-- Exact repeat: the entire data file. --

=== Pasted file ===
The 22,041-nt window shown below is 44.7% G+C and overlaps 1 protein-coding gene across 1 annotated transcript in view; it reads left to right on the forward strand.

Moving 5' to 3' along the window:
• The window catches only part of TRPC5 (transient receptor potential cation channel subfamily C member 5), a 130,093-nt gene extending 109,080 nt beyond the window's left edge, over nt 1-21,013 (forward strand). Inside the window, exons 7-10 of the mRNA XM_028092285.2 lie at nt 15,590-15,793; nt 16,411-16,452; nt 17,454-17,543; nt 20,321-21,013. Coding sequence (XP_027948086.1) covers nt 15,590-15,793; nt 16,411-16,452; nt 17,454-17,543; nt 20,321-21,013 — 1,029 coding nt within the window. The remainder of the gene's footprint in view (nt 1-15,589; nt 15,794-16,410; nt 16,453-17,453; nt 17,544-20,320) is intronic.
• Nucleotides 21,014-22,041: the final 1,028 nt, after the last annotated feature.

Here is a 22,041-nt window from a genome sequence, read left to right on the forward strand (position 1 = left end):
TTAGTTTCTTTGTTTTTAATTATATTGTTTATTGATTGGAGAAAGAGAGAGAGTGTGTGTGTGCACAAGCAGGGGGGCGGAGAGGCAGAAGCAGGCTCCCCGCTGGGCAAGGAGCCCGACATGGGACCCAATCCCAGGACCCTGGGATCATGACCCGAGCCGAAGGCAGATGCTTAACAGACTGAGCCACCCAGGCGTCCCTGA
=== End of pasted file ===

The 22,041-nt window shown below is 44.7% G+C and overlaps 1 protein-coding gene across 1 annotated transcript in view; it reads left to right on the forward strand.

Moving 5' to 3' along the window:
• The window catches only part of TRPC5 (transient receptor potential cation channel subfamily C member 5), a 130,093-nt gene extending 109,080 nt beyond the window's left edge, over nt 1-21,013 (forward strand). Inside the window, exons 7-10 of the mRNA XM_028092285.2 lie at nt 15,590-15,793; nt 16,411-16,452; nt 17,454-17,543; nt 20,321-21,013. Coding sequence (XP_027948086.1) covers nt 15,590-15,793; nt 16,411-16,452; nt 17,454-17,543; nt 20,321-21,013 — 1,029 coding nt within the window. The remainder of the gene's footprint in view (nt 1-15,589; nt 15,794-16,410; nt 16,453-17,453; nt 17,544-20,320) is intronic.
• Nucleotides 21,014-22,041: the final 1,028 nt, after the last annotated feature.

Here is a 22,041-nt window from a genome sequence, read left to right on the forward strand (position 1 = left end):
TTAGTTTCTTTGTTTTTAATTATATTGTTTATTGATTGGAGAAAGAGAGAGAGTGTGTGTGTGCACAAGCAGGGGGGCGGAGAGGCAGAAGCAGGCTCCCCGCTGGGCAAGGAGCCCGACATGGGACCCAATCCCAGGACCCTGGGATCATGACCCGAGCCGAAGGCAGATGCTTAACAGACTGAGCCACCCAGGCGTCCCTGA